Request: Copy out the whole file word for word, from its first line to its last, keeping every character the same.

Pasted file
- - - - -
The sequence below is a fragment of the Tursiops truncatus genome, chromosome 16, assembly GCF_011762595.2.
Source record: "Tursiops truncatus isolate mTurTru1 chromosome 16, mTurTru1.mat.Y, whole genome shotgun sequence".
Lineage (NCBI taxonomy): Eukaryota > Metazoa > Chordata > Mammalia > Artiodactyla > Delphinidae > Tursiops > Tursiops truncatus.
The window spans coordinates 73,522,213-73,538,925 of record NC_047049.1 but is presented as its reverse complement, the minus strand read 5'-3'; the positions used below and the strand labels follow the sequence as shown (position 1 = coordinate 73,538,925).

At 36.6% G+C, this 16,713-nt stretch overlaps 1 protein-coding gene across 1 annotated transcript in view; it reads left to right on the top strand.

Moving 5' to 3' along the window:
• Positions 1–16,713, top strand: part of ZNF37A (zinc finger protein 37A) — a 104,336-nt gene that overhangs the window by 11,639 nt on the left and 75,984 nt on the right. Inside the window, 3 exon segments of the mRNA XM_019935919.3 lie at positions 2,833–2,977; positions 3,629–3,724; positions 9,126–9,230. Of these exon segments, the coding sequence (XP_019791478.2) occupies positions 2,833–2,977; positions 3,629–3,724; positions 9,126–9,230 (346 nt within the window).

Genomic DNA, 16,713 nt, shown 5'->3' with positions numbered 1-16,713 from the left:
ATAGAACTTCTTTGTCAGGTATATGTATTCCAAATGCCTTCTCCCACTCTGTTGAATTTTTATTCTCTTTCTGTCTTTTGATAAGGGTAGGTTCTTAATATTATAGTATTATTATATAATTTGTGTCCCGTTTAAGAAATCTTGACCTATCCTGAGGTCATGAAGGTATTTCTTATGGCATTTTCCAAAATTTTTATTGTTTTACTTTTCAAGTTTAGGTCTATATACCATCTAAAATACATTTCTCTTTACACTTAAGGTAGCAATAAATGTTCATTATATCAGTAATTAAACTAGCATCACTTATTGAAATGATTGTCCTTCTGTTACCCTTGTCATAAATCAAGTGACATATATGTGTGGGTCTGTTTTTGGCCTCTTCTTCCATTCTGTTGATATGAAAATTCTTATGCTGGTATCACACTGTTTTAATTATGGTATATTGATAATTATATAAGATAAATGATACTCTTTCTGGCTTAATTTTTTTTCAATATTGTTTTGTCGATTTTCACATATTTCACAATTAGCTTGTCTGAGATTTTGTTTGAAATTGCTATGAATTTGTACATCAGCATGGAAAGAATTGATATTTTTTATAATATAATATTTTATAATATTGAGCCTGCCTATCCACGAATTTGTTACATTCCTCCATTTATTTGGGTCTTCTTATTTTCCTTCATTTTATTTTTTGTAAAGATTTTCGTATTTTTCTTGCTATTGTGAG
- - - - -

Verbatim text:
The sequence below is a fragment of the Tursiops truncatus genome, chromosome 16, assembly GCF_011762595.2.
Source record: "Tursiops truncatus isolate mTurTru1 chromosome 16, mTurTru1.mat.Y, whole genome shotgun sequence".
Lineage (NCBI taxonomy): Eukaryota > Metazoa > Chordata > Mammalia > Artiodactyla > Delphinidae > Tursiops > Tursiops truncatus.
The window spans coordinates 73,522,213-73,538,925 of record NC_047049.1 but is presented as its reverse complement, the minus strand read 5'-3'; the positions used below and the strand labels follow the sequence as shown (position 1 = coordinate 73,538,925).

At 36.6% G+C, this 16,713-nt stretch overlaps 1 protein-coding gene across 1 annotated transcript in view; it reads left to right on the top strand.

Moving 5' to 3' along the window:
• Positions 1–16,713, top strand: part of ZNF37A (zinc finger protein 37A) — a 104,336-nt gene that overhangs the window by 11,639 nt on the left and 75,984 nt on the right. Inside the window, 3 exon segments of the mRNA XM_019935919.3 lie at positions 2,833–2,977; positions 3,629–3,724; positions 9,126–9,230. Of these exon segments, the coding sequence (XP_019791478.2) occupies positions 2,833–2,977; positions 3,629–3,724; positions 9,126–9,230 (346 nt within the window).

Genomic DNA, 16,713 nt, shown 5'->3' with positions numbered 1-16,713 from the left:
ATAGAACTTCTTTGTCAGGTATATGTATTCCAAATGCCTTCTCCCACTCTGTTGAATTTTTATTCTCTTTCTGTCTTTTGATAAGGGTAGGTTCTTAATATTATAGTATTATTATATAATTTGTGTCCCGTTTAAGAAATCTTGACCTATCCTGAGGTCATGAAGGTATTTCTTATGGCATTTTCCAAAATTTTTATTGTTTTACTTTTCAAGTTTAGGTCTATATACCATCTAAAATACATTTCTCTTTACACTTAAGGTAGCAATAAATGTTCATTATATCAGTAATTAAACTAGCATCACTTATTGAAATGATTGTCCTTCTGTTACCCTTGTCATAAATCAAGTGACATATATGTGTGGGTCTGTTTTTGGCCTCTTCTTCCATTCTGTTGATATGAAAATTCTTATGCTGGTATCACACTGTTTTAATTATGGTATATTGATAATTATATAAGATAAATGATACTCTTTCTGGCTTAATTTTTTTTCAATATTGTTTTGTCGATTTTCACATATTTCACAATTAGCTTGTCTGAGATTTTGTTTGAAATTGCTATGAATTTGTACATCAGCATGGAAAGAATTGATATTTTTTATAATATAATATTTTATAATATTGAGCCTGCCTATCCACGAATTTGTTACATTCCTCCATTTATTTGGGTCTTCTTATTTTCCTTCATTTTATTTTTTGTAAAGATTTTCGTATTTTTCTTGCTATTGTGAG